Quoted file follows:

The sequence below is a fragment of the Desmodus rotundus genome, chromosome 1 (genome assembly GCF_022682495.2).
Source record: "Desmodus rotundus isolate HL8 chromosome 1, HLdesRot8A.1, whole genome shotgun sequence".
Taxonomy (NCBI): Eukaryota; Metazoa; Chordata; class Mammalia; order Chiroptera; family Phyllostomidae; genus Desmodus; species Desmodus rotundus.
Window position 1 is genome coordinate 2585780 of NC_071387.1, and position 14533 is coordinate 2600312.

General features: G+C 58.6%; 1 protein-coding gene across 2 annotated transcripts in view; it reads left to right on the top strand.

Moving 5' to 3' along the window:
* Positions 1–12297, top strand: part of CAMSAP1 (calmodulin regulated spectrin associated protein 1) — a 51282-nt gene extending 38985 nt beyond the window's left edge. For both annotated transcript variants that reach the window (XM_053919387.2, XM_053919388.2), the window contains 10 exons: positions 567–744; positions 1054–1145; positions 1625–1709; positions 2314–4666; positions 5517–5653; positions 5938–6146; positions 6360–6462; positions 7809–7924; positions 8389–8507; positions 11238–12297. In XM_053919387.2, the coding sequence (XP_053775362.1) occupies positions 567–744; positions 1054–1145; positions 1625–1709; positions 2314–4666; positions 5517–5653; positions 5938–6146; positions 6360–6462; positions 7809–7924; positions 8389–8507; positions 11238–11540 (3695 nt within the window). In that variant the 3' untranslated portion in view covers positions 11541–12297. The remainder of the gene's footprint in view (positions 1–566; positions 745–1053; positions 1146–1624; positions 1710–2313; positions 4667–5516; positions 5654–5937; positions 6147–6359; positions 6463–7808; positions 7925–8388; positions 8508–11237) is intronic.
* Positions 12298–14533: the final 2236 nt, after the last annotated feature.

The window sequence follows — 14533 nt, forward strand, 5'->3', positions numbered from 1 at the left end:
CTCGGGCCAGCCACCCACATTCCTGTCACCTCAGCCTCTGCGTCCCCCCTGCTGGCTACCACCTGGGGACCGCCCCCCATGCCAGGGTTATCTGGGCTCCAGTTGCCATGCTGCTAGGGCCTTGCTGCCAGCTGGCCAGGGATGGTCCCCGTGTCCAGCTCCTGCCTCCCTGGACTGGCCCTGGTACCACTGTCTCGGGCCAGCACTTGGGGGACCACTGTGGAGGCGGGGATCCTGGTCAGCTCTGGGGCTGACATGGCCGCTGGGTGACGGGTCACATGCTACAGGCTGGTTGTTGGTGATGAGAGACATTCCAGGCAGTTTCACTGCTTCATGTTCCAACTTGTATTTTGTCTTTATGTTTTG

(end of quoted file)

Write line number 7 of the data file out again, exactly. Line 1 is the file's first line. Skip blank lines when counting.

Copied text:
* Positions 1–12297, top strand: part of CAMSAP1 (calmodulin regulated spectrin associated protein 1) — a 51282-nt gene extending 38985 nt beyond the window's left edge. For both annotated transcript variants that reach the window (XM_053919387.2, XM_053919388.2), the window contains 10 exons: positions 567–744; positions 1054–1145; positions 1625–1709; positions 2314–4666; positions 5517–5653; positions 5938–6146; positions 6360–6462; positions 7809–7924; positions 8389–8507; positions 11238–12297. In XM_053919387.2, the coding sequence (XP_053775362.1) occupies positions 567–744; positions 1054–1145; positions 1625–1709; positions 2314–4666; positions 5517–5653; positions 5938–6146; positions 6360–6462; positions 7809–7924; positions 8389–8507; positions 11238–11540 (3695 nt within the window). In that variant the 3' untranslated portion in view covers positions 11541–12297. The remainder of the gene's footprint in view (positions 1–566; positions 745–1053; positions 1146–1624; positions 1710–2313; positions 4667–5516; positions 5654–5937; positions 6147–6359; positions 6463–7808; positions 7925–8388; positions 8508–11237) is intronic.